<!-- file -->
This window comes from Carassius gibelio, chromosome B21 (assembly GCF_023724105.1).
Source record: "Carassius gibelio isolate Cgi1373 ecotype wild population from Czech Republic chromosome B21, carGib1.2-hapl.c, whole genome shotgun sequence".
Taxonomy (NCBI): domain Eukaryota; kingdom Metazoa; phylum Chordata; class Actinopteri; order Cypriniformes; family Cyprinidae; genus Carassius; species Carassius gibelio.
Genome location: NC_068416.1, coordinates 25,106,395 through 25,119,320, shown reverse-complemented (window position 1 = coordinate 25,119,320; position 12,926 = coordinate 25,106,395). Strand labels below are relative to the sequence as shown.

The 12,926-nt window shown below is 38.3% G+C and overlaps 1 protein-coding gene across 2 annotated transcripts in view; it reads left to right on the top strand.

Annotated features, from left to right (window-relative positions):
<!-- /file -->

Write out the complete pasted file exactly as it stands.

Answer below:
This window comes from Carassius gibelio, chromosome B21 (assembly GCF_023724105.1).
Source record: "Carassius gibelio isolate Cgi1373 ecotype wild population from Czech Republic chromosome B21, carGib1.2-hapl.c, whole genome shotgun sequence".
Taxonomy (NCBI): domain Eukaryota; kingdom Metazoa; phylum Chordata; class Actinopteri; order Cypriniformes; family Cyprinidae; genus Carassius; species Carassius gibelio.
Genome location: NC_068416.1, coordinates 25,106,395 through 25,119,320, shown reverse-complemented (window position 1 = coordinate 25,119,320; position 12,926 = coordinate 25,106,395). Strand labels below are relative to the sequence as shown.

The 12,926-nt window shown below is 38.3% G+C and overlaps 1 protein-coding gene across 2 annotated transcripts in view; it reads left to right on the top strand.

Annotated features, from left to right (window-relative positions):